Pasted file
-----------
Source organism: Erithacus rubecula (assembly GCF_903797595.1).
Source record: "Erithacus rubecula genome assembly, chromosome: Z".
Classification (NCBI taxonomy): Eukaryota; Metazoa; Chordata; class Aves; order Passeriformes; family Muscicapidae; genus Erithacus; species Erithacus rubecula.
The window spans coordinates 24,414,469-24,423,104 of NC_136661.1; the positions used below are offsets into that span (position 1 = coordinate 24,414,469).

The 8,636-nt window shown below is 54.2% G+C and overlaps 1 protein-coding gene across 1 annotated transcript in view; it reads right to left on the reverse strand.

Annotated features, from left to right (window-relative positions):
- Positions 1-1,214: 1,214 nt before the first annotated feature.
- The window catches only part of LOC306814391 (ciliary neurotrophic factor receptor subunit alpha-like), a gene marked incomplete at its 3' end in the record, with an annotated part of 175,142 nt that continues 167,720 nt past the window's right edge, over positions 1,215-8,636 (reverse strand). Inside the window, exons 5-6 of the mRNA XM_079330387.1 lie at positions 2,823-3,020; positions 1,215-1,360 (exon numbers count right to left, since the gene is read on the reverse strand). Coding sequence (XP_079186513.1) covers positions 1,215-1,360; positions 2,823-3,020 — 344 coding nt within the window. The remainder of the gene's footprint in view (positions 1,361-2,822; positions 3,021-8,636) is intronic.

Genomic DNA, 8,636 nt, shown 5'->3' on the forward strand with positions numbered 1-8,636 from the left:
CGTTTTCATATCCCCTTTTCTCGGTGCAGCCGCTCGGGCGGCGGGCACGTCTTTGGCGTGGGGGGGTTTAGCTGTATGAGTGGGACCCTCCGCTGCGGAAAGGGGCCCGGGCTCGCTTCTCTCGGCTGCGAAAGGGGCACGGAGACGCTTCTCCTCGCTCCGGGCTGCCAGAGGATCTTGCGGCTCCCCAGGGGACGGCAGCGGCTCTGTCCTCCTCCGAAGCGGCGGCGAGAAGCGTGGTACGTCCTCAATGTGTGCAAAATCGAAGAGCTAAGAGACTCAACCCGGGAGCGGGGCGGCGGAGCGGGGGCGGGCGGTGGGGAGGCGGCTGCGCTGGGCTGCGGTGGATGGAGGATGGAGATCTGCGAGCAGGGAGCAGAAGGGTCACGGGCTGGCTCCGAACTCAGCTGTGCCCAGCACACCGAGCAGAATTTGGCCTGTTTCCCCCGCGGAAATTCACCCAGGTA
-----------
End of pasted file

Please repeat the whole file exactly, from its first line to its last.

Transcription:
Source organism: Erithacus rubecula (assembly GCF_903797595.1).
Source record: "Erithacus rubecula genome assembly, chromosome: Z".
Classification (NCBI taxonomy): Eukaryota; Metazoa; Chordata; class Aves; order Passeriformes; family Muscicapidae; genus Erithacus; species Erithacus rubecula.
The window spans coordinates 24,414,469-24,423,104 of NC_136661.1; the positions used below are offsets into that span (position 1 = coordinate 24,414,469).

The 8,636-nt window shown below is 54.2% G+C and overlaps 1 protein-coding gene across 1 annotated transcript in view; it reads right to left on the reverse strand.

Annotated features, from left to right (window-relative positions):
- Positions 1-1,214: 1,214 nt before the first annotated feature.
- The window catches only part of LOC306814391 (ciliary neurotrophic factor receptor subunit alpha-like), a gene marked incomplete at its 3' end in the record, with an annotated part of 175,142 nt that continues 167,720 nt past the window's right edge, over positions 1,215-8,636 (reverse strand). Inside the window, exons 5-6 of the mRNA XM_079330387.1 lie at positions 2,823-3,020; positions 1,215-1,360 (exon numbers count right to left, since the gene is read on the reverse strand). Coding sequence (XP_079186513.1) covers positions 1,215-1,360; positions 2,823-3,020 — 344 coding nt within the window. The remainder of the gene's footprint in view (positions 1,361-2,822; positions 3,021-8,636) is intronic.

Genomic DNA, 8,636 nt, shown 5'->3' on the forward strand with positions numbered 1-8,636 from the left:
CGTTTTCATATCCCCTTTTCTCGGTGCAGCCGCTCGGGCGGCGGGCACGTCTTTGGCGTGGGGGGGTTTAGCTGTATGAGTGGGACCCTCCGCTGCGGAAAGGGGCCCGGGCTCGCTTCTCTCGGCTGCGAAAGGGGCACGGAGACGCTTCTCCTCGCTCCGGGCTGCCAGAGGATCTTGCGGCTCCCCAGGGGACGGCAGCGGCTCTGTCCTCCTCCGAAGCGGCGGCGAGAAGCGTGGTACGTCCTCAATGTGTGCAAAATCGAAGAGCTAAGAGACTCAACCCGGGAGCGGGGCGGCGGAGCGGGGGCGGGCGGTGGGGAGGCGGCTGCGCTGGGCTGCGGTGGATGGAGGATGGAGATCTGCGAGCAGGGAGCAGAAGGGTCACGGGCTGGCTCCGAACTCAGCTGTGCCCAGCACACCGAGCAGAATTTGGCCTGTTTCCCCCGCGGAAATTCACCCAGGTA